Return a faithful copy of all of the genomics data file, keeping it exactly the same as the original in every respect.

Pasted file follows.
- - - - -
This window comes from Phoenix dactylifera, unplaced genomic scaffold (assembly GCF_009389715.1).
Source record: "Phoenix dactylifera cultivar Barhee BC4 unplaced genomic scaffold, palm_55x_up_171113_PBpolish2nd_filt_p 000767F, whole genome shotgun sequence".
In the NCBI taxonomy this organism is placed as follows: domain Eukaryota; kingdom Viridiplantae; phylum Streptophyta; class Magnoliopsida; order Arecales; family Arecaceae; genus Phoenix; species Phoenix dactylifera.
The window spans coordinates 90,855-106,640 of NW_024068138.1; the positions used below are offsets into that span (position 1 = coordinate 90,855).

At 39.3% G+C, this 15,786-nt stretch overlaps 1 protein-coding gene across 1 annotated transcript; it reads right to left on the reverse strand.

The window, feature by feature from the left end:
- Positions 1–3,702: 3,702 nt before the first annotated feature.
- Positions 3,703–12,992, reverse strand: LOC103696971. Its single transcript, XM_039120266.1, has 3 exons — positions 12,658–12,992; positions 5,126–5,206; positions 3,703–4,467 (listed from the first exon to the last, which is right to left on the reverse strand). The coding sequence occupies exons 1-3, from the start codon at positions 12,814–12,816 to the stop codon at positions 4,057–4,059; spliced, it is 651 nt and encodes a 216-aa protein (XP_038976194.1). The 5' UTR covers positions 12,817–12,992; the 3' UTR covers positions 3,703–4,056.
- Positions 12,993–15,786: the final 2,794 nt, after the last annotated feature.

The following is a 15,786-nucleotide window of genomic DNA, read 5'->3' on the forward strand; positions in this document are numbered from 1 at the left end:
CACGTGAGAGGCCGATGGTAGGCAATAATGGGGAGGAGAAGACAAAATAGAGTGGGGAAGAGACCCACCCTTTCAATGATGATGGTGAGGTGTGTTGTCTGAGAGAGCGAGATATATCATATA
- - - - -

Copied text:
This window comes from Phoenix dactylifera, unplaced genomic scaffold (assembly GCF_009389715.1).
Source record: "Phoenix dactylifera cultivar Barhee BC4 unplaced genomic scaffold, palm_55x_up_171113_PBpolish2nd_filt_p 000767F, whole genome shotgun sequence".
In the NCBI taxonomy this organism is placed as follows: domain Eukaryota; kingdom Viridiplantae; phylum Streptophyta; class Magnoliopsida; order Arecales; family Arecaceae; genus Phoenix; species Phoenix dactylifera.
The window spans coordinates 90,855-106,640 of NW_024068138.1; the positions used below are offsets into that span (position 1 = coordinate 90,855).

At 39.3% G+C, this 15,786-nt stretch overlaps 1 protein-coding gene across 1 annotated transcript; it reads right to left on the reverse strand.

The window, feature by feature from the left end:
- Positions 1–3,702: 3,702 nt before the first annotated feature.
- Positions 3,703–12,992, reverse strand: LOC103696971. Its single transcript, XM_039120266.1, has 3 exons — positions 12,658–12,992; positions 5,126–5,206; positions 3,703–4,467 (listed from the first exon to the last, which is right to left on the reverse strand). The coding sequence occupies exons 1-3, from the start codon at positions 12,814–12,816 to the stop codon at positions 4,057–4,059; spliced, it is 651 nt and encodes a 216-aa protein (XP_038976194.1). The 5' UTR covers positions 12,817–12,992; the 3' UTR covers positions 3,703–4,056.
- Positions 12,993–15,786: the final 2,794 nt, after the last annotated feature.

The following is a 15,786-nucleotide window of genomic DNA, read 5'->3' on the forward strand; positions in this document are numbered from 1 at the left end:
CACGTGAGAGGCCGATGGTAGGCAATAATGGGGAGGAGAAGACAAAATAGAGTGGGGAAGAGACCCACCCTTTCAATGATGATGGTGAGGTGTGTTGTCTGAGAGAGCGAGATATATCATATA